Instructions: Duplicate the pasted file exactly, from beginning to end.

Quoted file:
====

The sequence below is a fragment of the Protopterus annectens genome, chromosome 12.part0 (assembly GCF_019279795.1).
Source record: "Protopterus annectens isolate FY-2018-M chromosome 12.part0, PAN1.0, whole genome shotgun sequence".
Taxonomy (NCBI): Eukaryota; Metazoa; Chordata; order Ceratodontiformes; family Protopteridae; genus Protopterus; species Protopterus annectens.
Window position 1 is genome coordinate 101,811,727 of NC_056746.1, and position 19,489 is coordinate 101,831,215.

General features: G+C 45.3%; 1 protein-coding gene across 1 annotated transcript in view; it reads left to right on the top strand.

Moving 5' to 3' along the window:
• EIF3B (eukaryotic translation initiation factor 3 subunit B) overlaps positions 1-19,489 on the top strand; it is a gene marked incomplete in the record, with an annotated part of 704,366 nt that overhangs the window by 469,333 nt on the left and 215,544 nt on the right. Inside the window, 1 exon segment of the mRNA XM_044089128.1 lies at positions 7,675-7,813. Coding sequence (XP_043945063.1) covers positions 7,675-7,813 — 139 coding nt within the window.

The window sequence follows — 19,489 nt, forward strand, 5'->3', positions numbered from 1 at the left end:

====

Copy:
The sequence below is a fragment of the Protopterus annectens genome, chromosome 12.part0 (assembly GCF_019279795.1).
Source record: "Protopterus annectens isolate FY-2018-M chromosome 12.part0, PAN1.0, whole genome shotgun sequence".
Taxonomy (NCBI): Eukaryota; Metazoa; Chordata; order Ceratodontiformes; family Protopteridae; genus Protopterus; species Protopterus annectens.
Window position 1 is genome coordinate 101,811,727 of NC_056746.1, and position 19,489 is coordinate 101,831,215.

General features: G+C 45.3%; 1 protein-coding gene across 1 annotated transcript in view; it reads left to right on the top strand.

Moving 5' to 3' along the window:
• EIF3B (eukaryotic translation initiation factor 3 subunit B) overlaps positions 1-19,489 on the top strand; it is a gene marked incomplete in the record, with an annotated part of 704,366 nt that overhangs the window by 469,333 nt on the left and 215,544 nt on the right. Inside the window, 1 exon segment of the mRNA XM_044089128.1 lies at positions 7,675-7,813. Coding sequence (XP_043945063.1) covers positions 7,675-7,813 — 139 coding nt within the window.

The window sequence follows — 19,489 nt, forward strand, 5'->3', positions numbered from 1 at the left end: